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Dr. Arun Phophalia
Dr. Arun Phophalia, Doctor
Category: Medical
Satisfied Customers: 35791
Experience:  MBBS MS. Post doctoral fellowship in Sports Medicine. General surgeon and sports medicine specialist
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I have had 3 weeks of a loud whooshing in my head, it get

Customer Question

I have had 3 weeks of a loud whooshing in my head, it get loud and pressured when I exert myself lift push etc?
JA: How long have you been dealing with this? Is there anything in particular that makes your head feel worse or better?
Customer: Working hard , bending down , no not really.
JA: Anything else in your medical history you think the doctor should know?
Customer: No
Submitted: 1 month ago.
Category: Medical
Expert:  Dr. Arun Phophalia replied 1 month ago.

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Expert:  Dr. Arun Phophalia replied 1 month ago.

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Expert:  Dr. Arun Phophalia replied 1 month ago.

Loud whooshing in head is called tinnitus. Tinnitus is not a disease but a symptom of some underlying health problem, usually in the ear, which would need physical examination and investigations to find out the cause.

Following are the common causes;

1) Exposure to persistent loud noise.

2) Ménière's disease.

3) Ear wax

4) Eustachian tube dysfunction

5) Environmental allergy

6) Blood pressure fluctuations

7) Diabetes and thyroid conditions

8) Medications are an extremely common cause of tinnitus

If you are taking any anti-inflammatory analgesics for any kind of pain like toothache, they should be stopped. All aspirin-containing products and nonsteroidal anti-inflammatory drugs should be discontinued. Supplements like vitamin A, vitamin C, cyanocobalamin, and nicotinic acid, with magnesium, zinc, or copper are suppose to help.

Ideally an examination by a physician or ENT specialist should be done for ascertaining the cause and further management. Read the resource on tinnitus;

http://www.mayoclinic.com/health/tinnitus/DS00365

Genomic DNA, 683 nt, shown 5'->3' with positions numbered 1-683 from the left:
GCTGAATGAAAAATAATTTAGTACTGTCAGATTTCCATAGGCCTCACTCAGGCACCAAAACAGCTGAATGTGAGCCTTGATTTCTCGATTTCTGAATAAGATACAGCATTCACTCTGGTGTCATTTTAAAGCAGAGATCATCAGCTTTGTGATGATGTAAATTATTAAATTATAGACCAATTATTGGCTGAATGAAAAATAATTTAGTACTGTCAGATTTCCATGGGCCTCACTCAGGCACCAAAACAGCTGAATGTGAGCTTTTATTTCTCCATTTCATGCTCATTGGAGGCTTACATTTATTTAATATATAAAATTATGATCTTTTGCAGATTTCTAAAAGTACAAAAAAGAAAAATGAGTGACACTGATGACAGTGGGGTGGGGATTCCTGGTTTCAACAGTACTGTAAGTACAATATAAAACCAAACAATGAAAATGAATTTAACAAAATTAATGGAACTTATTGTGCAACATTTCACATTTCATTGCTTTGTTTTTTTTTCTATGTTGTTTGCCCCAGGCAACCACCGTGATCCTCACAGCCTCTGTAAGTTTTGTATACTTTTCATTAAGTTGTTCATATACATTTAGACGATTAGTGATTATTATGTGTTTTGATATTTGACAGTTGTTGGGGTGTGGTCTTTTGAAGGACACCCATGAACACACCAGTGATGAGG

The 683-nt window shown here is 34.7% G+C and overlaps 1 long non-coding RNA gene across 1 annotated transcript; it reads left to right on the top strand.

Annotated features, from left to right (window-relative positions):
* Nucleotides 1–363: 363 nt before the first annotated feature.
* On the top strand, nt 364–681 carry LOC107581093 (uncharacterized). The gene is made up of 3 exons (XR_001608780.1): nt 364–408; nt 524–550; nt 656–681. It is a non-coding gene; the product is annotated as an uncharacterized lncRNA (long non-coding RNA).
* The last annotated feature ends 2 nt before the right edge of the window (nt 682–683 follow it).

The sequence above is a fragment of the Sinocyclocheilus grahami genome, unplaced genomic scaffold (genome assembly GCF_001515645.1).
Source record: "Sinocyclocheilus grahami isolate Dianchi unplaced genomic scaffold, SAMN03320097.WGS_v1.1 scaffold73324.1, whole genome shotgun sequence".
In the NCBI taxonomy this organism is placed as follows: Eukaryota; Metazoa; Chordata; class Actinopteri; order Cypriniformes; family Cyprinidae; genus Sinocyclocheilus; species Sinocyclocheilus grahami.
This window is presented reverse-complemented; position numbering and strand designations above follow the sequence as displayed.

Investigations done for the tinnitus are;

1) Audiometric evaluation

2) A complete blood cell count, an autoimmune panel (ANA, sedimentation rate, rheumatoid factor), and thyroid function tests.

3) MRI of the brain and internal auditory canals.

4) MR angiographic scanning; in this a dye is injected and looks at the blood vessels of the brain (as defects in them may be causative for this sound).

Treatment for tinnitus includes correcting identified comorbidities, as well as directly addressing the effects of tinnitus on quality of life. Tinnitus is a chronic condition; goals of treatment are to lessen its impact and any associated disability.

1) supplementation with vitamin A, vitamin C, cyanocobalamin, and nicotinic acid, or with magnesium, zinc, or copper.

2) clonazepam 0.5 mg at bedtime has been suggested. Another suggested medication has been alprazolam.

3) Tinnitus masking; Many people do not notice tinnitus if there is some background noise in the room.

a) may turn an FM radio

b) opt to purchase sound generators (like producing the sound of ocean waves).

c) specific tinnitus-masking devices are also marketed.

4) Tinnitus retraining therapy (TRT) involves retraining the subconscious part of the auditory system to accept the sounds associated with tinnitus as normal, natural sounds rather than annoying sounds. The goal is for the person to become unaware of their tinnitus.

5) Biofeedback and stress reduction - Biofeedback is a relaxation technique that teaches a person to control certain body functions, such as heart and breathing rate. Biofeedback may help to manage tinnitus-related distress by changing their reaction to it. One may experience relief of tinnitus symptoms once they are able to stop thinking of their tinnitus as bothersome or stressful.

6) Herbal remedies - Combinations of herbs (also called botanicals) Ginkgo biloba and melatonin are suppose to be slightly beneficial in treating tinnitus.

Please feel free for your follow up questions.

I would be happy to assist you further, if you need any more information.

Thanks for using Just Answer.

Expert:  Dr. Arun Phophalia replied 1 month ago.

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